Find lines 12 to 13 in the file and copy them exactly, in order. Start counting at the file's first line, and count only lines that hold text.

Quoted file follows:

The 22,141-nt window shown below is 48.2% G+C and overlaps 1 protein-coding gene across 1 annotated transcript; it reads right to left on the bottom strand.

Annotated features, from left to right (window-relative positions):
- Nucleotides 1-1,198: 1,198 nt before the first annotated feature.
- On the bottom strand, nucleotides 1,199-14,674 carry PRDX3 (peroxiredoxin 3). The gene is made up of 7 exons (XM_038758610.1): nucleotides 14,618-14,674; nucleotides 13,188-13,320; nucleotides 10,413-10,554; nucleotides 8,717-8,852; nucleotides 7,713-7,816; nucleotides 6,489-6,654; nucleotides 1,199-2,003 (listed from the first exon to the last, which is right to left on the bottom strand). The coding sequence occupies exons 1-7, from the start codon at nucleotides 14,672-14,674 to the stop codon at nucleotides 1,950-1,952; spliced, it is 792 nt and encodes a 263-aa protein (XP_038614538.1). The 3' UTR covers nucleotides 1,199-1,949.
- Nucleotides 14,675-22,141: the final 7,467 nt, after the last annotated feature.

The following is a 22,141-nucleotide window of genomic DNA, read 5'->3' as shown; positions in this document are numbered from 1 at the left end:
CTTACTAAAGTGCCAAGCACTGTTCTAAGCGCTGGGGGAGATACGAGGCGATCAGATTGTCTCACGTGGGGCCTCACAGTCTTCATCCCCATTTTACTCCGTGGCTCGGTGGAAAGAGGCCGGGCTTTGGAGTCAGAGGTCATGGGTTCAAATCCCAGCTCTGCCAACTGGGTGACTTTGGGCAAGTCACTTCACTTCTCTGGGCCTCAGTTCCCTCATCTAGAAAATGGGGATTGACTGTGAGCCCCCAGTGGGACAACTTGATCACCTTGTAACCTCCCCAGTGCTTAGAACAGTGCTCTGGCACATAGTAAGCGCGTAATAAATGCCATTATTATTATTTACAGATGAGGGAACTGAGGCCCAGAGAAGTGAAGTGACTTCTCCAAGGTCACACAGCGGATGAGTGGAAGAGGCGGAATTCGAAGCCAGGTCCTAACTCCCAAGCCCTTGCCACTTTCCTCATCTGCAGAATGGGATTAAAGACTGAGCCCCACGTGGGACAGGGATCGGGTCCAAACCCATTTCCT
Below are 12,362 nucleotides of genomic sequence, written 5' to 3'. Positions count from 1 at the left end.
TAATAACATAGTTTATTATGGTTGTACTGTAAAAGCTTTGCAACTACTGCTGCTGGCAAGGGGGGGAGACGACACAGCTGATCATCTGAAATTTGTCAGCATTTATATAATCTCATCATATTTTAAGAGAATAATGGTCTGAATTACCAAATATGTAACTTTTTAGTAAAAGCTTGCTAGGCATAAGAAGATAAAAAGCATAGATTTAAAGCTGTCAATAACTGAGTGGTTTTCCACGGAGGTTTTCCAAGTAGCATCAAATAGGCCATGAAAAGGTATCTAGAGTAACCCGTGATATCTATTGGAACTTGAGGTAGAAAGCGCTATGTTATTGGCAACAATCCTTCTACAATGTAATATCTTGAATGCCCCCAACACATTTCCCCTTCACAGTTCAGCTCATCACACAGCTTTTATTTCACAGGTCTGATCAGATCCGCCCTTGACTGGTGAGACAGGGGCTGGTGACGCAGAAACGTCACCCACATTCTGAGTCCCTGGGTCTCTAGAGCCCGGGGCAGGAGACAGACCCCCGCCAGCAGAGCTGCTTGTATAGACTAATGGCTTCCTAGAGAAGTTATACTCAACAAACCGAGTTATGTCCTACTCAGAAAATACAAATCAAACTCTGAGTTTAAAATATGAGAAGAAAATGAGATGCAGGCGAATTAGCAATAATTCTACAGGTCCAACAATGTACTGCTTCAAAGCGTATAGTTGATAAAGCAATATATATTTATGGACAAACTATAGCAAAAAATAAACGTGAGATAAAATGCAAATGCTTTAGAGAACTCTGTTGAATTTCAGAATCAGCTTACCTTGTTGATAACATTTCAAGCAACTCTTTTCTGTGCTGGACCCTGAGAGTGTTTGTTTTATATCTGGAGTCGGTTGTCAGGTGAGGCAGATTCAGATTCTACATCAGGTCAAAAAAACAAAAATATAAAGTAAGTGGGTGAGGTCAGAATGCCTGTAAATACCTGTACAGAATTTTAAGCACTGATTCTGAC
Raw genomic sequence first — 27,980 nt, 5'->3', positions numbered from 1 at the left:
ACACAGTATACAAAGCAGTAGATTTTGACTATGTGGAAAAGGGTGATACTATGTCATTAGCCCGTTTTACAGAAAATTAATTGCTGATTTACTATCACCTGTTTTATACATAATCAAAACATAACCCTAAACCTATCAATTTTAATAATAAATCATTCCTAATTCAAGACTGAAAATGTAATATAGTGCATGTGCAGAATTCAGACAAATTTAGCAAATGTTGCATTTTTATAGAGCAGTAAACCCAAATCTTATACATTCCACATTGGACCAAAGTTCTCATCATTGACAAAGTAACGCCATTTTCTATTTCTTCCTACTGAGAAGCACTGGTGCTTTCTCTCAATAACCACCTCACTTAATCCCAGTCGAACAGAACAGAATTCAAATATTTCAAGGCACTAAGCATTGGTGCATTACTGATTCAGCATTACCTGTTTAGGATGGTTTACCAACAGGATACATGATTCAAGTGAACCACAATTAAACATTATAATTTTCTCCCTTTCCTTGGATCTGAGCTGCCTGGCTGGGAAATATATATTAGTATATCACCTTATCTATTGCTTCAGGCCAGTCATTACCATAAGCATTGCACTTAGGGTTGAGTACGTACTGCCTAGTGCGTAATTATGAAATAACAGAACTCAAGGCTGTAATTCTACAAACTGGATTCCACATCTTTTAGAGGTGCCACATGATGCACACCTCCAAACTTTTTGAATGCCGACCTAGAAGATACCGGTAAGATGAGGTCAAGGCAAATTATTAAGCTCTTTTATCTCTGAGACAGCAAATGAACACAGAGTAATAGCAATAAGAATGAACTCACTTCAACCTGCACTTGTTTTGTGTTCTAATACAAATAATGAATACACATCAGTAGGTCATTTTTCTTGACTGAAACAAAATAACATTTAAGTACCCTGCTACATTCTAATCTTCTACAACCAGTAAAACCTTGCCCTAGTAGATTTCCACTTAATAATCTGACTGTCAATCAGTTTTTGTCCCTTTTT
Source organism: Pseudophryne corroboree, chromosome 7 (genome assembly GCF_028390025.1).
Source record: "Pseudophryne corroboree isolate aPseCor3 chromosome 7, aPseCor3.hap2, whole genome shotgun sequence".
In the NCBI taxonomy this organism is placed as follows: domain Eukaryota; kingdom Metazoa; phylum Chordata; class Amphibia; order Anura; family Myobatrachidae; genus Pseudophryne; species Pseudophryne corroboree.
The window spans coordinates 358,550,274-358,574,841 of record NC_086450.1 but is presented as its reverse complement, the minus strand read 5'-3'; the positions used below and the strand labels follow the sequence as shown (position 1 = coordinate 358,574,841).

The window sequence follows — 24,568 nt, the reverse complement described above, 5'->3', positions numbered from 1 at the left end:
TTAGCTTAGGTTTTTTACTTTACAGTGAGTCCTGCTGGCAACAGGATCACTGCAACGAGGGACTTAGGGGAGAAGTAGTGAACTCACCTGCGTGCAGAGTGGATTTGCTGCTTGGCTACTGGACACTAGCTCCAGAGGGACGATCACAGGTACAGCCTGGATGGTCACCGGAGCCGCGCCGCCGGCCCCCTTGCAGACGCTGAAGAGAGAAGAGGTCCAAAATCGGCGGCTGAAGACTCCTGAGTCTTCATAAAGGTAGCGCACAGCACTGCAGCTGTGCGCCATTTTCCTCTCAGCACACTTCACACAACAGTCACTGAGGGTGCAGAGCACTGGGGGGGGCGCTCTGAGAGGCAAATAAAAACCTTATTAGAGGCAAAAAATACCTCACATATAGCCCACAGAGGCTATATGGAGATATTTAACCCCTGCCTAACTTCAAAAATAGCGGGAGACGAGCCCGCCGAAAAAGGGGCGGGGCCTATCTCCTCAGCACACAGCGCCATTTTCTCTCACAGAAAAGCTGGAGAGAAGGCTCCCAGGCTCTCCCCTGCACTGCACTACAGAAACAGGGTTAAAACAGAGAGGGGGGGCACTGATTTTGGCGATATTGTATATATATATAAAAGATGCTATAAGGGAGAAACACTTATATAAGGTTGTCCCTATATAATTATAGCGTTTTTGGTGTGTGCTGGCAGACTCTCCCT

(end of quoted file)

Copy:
Source organism: Pseudophryne corroboree, chromosome 7 (genome assembly GCF_028390025.1).
Source record: "Pseudophryne corroboree isolate aPseCor3 chromosome 7, aPseCor3.hap2, whole genome shotgun sequence".